After seeing a number of other bloggers talking about it, I recently decided to see what all the Swagbucks fuss was about. I wasn’t really sure what a Swagbuck was, but it seemed to be an option to earn a little on the side without doing surveys or making much of a change to your routine. That sounded interesting enough for me to give it a go.
What are Swagbucks?
Swagbucks are points. One swagbuck isn’t equal to one dollar. Swagbucks can be redeemed for all kinds of things through the Swagbucks store. Swagbucks have different values based on what you redeem them for.
At the time I’m writing this, you can get Season 5 of The Office for 60 Swagbucks, you can get a $5 Amazon.com or Amazon.ca giftcard for 45 Swagbucks, you can get $5 cash via Paypal for 70 Swagbucks, you can get an 8GB iPod Touch for 3000 Swagbucks. The price is based on the item’s value to Swagbucks, not its regular market value.
How can you earn Swagbucks?
1. Swagbucks Search. The primary way of earning swagbucks for yourself is to use the Swagbucks search engine. When you search, you win periodic Swagbucks in various denominations. I used the search for two weeks before writing this and it’s not something I can predict but you do win them.
To make searching with Swagbucks easier, you can add Swagbucks search to your browser’s search options. They support Firefox, IE7, Safari, Opera, & Chrome (though for some you have to follow short instructions vs. just installing a plugin, in Firefox it’s instant). There’s also a Firefox toolbar for the more committed.
2. Swagbucks Referrals. You can also refer others to Swagbucks and earn matching search points for up to 100 points per person. I was a bit worried at first that this was some sort of pyramid, but it’s a simple one-level referral with a cap on matching points.
You don’t get points if people who sign up through you sign up more people. Points are only matched for searches, not for shopping, swagcode, or referrals.
3. Swagbucks Shopping. You can also earn one Swagbuck for ever $5 spent through the Shop & Earn section (different from the Swagbuck redemption shopping area). Swagbucks also shows deals that certain stores are offering. I’ll share more thoughts on this below.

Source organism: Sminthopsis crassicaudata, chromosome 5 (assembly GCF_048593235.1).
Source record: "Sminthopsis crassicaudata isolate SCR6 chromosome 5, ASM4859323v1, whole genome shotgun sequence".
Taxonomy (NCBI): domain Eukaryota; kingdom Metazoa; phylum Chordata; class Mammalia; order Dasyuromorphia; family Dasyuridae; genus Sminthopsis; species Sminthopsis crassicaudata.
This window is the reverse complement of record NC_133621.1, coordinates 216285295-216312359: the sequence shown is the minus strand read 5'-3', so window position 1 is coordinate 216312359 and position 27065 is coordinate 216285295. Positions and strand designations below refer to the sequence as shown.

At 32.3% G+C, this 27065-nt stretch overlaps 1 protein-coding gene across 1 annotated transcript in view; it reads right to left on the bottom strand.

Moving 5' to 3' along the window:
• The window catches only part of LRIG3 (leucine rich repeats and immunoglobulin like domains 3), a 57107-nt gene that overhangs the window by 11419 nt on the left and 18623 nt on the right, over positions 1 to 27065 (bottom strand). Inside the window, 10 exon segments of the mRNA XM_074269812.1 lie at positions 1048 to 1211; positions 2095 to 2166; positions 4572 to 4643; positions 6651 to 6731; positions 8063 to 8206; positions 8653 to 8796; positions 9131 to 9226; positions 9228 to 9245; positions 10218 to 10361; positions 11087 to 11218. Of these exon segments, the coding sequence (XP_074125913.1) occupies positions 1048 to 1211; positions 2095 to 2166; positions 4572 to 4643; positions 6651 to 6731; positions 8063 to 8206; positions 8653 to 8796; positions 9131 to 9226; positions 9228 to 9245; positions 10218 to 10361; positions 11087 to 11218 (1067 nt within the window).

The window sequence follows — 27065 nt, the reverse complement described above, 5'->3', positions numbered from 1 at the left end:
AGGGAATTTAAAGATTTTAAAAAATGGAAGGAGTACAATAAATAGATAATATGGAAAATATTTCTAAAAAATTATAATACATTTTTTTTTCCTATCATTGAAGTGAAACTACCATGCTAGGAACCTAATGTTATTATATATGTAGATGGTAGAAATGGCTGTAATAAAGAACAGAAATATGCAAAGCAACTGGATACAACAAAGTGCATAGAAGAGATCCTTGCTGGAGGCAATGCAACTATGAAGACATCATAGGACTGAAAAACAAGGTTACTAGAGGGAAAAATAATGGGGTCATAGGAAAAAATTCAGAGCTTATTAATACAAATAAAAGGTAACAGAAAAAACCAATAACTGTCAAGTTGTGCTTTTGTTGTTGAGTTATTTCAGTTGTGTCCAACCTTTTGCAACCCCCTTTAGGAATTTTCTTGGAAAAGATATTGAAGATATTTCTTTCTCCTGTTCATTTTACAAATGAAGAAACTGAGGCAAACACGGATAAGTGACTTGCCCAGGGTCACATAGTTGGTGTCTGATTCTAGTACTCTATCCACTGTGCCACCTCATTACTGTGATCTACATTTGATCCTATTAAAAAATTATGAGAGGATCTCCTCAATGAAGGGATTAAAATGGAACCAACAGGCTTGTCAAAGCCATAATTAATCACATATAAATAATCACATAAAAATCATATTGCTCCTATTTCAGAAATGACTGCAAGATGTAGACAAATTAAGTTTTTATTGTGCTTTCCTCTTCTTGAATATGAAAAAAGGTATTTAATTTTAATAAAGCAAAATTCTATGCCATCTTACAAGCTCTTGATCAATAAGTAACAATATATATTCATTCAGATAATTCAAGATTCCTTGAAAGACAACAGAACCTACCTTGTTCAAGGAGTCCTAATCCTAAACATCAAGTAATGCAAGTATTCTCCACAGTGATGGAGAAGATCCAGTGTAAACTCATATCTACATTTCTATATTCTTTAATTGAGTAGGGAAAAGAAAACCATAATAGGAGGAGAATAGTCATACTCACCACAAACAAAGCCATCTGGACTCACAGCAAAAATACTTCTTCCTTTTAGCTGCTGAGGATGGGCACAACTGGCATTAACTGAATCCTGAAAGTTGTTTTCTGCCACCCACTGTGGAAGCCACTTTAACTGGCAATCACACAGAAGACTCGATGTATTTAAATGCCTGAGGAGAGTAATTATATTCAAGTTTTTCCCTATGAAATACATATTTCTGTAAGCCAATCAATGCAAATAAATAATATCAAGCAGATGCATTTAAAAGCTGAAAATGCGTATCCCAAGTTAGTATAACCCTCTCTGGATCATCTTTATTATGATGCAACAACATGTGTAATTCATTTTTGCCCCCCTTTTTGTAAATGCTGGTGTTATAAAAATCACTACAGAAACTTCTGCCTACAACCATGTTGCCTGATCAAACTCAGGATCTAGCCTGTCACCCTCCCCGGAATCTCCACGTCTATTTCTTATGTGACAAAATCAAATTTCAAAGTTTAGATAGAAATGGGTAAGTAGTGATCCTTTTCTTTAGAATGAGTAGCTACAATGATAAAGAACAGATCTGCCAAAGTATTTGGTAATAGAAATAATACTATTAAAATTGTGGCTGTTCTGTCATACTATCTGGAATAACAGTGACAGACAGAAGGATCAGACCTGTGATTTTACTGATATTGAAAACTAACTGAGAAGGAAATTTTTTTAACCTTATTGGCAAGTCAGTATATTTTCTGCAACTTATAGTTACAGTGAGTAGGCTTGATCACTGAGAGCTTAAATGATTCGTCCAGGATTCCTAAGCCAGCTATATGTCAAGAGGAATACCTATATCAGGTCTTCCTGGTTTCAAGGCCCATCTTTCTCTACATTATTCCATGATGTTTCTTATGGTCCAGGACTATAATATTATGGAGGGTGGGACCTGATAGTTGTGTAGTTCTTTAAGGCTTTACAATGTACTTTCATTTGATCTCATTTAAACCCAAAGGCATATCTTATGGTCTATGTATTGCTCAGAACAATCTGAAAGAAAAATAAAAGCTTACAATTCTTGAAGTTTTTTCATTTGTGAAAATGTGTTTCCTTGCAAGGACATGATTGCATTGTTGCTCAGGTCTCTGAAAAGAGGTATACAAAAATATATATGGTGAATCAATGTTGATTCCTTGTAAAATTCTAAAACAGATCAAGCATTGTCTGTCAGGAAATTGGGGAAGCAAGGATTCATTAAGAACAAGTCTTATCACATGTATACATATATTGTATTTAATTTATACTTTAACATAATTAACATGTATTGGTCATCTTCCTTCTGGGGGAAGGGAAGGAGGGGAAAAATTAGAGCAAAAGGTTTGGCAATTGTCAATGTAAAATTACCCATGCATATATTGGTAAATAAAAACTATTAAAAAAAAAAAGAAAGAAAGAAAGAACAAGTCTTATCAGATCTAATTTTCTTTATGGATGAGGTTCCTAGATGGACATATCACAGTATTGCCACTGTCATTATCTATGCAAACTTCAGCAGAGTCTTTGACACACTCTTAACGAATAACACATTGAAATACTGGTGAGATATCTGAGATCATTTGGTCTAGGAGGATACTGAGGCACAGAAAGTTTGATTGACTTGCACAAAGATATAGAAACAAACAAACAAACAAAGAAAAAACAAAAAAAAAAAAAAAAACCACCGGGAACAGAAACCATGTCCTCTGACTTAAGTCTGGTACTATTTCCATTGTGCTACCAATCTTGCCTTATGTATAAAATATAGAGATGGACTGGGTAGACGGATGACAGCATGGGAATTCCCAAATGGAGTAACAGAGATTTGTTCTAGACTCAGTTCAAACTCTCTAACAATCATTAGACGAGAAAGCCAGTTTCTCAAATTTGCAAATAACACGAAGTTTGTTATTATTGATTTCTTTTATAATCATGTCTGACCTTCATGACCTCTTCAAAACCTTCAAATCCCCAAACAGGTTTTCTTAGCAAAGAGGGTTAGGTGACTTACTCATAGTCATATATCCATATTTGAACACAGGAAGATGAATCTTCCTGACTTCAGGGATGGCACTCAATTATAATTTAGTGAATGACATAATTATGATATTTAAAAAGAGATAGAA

4. Swagcode. As you spend time on the Swagcode site, blog, etc, you may get pieces of Swagcode, similar to the Swagbucks that show up when you use their search. These can be redeemed for Swagbucks, but cannot be shared.
Another way to earn swagbucks is trading in old video games or cell phones through the go green program. I haven’t looked into this since I have neither old video games nor old cell phones.
Which methods of earning Swagbucks are worthwhile?
So, are any of these worthwhile? I’ll offer my thoughts on them in the same order.
1. Swagbucks search is pretty good for general searches. It’s powered by Google and Ask and it’s like a younger sibling to them both. I’ve been using it the last two weeks to search for things which don’t require too much specificity. That’s maybe 95% of searches, though I haven’t remembered to use it for all 95%. Like Google, there are sponsored search results–which they mix in, but label.
If you sign up, I recommend using it for most general searches where you just want a piece of information, or finding the url of a company website (e.g. “Comics Curmedgeon” which you can’t remember is at joshreads.com), or for the old Google spellchecker, or as a way of locating the Wikipedia article without searching at Wikipedia (which I normally find more annoying). If you think you’re going to have to sift through pages and pages of search results looking for the one result you need because it’s so rare, then use Google.
2. Swagbucks referral has potential. I wouldn’t (and didn’t) sign up expecting to make all your money via referrals. Referrals depend on whether other people sign up and whether they actually use the search option. If you’re lucky, you may have referees who find it fun and earn you the full hundred matching points. If the people you refer don’t search, then you’re out of luck.
3. Swagbucks shopping, hmm. I haven’t made up my mind on this one. My advice is to comparison shop and ignore the Swagbucks you’d earn when making the decision where to buy. Since Swagbucks can’t be quantified because they’re worth different amounts depending on how you redeem them, it’s hard to include them in your comparison unless you only redeem for one thing.
4. Swagcode I wouldn’t go out of my way for. If it’s worth your time to visit the site, read the blog, stay up to date on new ways to earn and look for things you can spend your Swagbucks on, go for it. But unless you’re already planning on it, I wouldn’t spend time lurking on the site in hopes of Swagcode. I see if as a fun little perk.
You can also get swagcodes by following them on Twitter and Facebook, which may be more your thing.
My Take on Swagbucks
So, will I continue to use Swagbucks? What will I spend them on?
I’m not going to pursue Swagbucks as some big moneymaking scheme. However, I’m going to keep using the search engine for all those easy searches because–why not? It returns the results I need and I can add up the Swagbucks little by little. When I buy items online, I’ll try to run a quick price comparison and see if it’s worth earning a few Swagbucks on the way.
The Swagbuck redeeming store doesn’t have too much at the cheaper level that I’m interested in, but I can redeem them for Amazon gift cards…which I can redeem for books. And I do love books.
I appreciate that you can redeem Swagbucks without amassing a thousand points first. If I have enough, I can also save up some for buying Christmas presents on Amazon and elsewhere. We’ll see.
If you’d like to try Swagbucks yourself, Print Friendly